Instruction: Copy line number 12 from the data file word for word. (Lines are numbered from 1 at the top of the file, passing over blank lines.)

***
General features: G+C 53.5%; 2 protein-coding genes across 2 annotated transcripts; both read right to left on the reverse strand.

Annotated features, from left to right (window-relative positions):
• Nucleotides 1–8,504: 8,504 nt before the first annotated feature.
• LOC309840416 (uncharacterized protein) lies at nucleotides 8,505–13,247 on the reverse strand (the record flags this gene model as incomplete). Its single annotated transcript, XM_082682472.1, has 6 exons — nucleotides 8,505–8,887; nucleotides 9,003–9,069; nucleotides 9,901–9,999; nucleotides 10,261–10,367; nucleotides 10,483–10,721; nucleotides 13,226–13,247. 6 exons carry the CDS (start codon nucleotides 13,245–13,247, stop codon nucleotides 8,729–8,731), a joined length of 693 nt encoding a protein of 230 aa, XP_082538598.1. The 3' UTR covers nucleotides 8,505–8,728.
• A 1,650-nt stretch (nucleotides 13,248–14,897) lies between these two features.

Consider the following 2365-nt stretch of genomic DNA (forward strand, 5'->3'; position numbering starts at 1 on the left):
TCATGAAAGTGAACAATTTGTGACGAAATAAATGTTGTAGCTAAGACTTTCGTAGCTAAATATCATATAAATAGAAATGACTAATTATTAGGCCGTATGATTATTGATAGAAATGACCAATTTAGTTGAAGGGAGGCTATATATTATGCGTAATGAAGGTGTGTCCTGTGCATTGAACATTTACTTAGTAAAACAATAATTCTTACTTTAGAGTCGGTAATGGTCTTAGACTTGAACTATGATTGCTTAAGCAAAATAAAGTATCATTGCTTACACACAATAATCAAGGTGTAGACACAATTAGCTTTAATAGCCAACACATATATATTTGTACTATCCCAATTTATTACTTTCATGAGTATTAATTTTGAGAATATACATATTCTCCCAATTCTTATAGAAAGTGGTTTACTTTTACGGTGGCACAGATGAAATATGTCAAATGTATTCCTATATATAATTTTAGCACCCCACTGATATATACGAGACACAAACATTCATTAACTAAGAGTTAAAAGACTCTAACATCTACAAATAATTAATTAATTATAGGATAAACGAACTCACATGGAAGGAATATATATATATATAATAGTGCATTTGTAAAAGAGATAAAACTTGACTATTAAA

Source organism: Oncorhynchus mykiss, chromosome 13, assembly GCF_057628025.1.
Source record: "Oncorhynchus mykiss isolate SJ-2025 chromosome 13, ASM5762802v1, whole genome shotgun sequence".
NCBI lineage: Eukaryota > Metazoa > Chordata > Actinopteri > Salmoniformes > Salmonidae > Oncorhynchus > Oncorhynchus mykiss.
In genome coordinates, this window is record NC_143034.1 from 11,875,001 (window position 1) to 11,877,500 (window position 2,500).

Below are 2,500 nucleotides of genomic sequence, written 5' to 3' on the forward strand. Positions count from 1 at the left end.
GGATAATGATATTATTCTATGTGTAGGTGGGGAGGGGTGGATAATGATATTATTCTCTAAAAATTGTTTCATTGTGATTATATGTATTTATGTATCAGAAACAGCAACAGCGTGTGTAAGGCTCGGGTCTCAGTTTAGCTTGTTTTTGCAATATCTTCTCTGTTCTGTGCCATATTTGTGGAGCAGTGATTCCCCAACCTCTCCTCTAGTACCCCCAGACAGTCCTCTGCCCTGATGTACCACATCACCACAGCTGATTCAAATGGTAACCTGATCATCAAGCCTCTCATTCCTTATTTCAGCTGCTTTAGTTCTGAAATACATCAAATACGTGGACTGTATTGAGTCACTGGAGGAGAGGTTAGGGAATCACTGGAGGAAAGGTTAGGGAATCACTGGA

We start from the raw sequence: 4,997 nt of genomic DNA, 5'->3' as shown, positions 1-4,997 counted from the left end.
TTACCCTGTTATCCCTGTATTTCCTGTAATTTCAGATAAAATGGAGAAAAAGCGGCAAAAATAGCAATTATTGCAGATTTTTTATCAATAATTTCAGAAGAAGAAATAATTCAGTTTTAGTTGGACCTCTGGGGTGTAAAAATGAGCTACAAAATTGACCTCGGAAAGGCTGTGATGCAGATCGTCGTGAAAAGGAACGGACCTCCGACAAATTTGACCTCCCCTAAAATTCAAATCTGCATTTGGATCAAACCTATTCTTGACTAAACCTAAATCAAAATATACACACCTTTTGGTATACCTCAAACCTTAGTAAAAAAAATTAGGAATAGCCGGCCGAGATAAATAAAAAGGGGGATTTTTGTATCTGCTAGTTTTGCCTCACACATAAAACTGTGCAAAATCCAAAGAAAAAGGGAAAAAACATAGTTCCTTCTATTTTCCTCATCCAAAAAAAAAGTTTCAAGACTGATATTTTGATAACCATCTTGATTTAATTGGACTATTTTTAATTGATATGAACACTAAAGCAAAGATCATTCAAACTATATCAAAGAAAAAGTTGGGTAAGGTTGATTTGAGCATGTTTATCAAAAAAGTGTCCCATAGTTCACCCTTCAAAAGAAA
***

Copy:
Below are 2,500 nucleotides of genomic sequence, written 5' to 3' on the forward strand. Positions count from 1 at the left end.